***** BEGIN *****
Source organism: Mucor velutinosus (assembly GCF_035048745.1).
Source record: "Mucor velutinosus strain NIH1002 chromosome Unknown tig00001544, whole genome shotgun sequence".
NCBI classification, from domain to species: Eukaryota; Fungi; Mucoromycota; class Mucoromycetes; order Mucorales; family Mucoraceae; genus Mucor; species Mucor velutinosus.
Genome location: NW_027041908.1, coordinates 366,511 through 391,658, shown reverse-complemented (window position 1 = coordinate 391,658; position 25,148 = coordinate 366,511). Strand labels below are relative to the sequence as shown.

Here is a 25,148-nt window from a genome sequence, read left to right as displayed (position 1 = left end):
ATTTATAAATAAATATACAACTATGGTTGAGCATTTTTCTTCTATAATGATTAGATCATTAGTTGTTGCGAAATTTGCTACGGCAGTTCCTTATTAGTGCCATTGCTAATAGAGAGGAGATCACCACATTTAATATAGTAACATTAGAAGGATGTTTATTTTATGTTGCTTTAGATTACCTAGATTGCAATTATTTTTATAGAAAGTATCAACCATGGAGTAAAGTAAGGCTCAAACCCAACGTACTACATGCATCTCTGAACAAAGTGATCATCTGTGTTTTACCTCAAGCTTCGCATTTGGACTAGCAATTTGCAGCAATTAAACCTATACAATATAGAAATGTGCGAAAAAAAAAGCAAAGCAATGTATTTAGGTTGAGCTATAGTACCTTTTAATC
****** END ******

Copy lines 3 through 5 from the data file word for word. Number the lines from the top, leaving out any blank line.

NCBI classification, from domain to species: Eukaryota; Fungi; Mucoromycota; class Mucoromycetes; order Mucorales; family Mucoraceae; genus Mucor; species Mucor velutinosus.
Genome location: NW_027041908.1, coordinates 366,511 through 391,658, shown reverse-complemented (window position 1 = coordinate 391,658; position 25,148 = coordinate 366,511). Strand labels below are relative to the sequence as shown.

Here is a 25,148-nt window from a genome sequence, read left to right as displayed (position 1 = left end):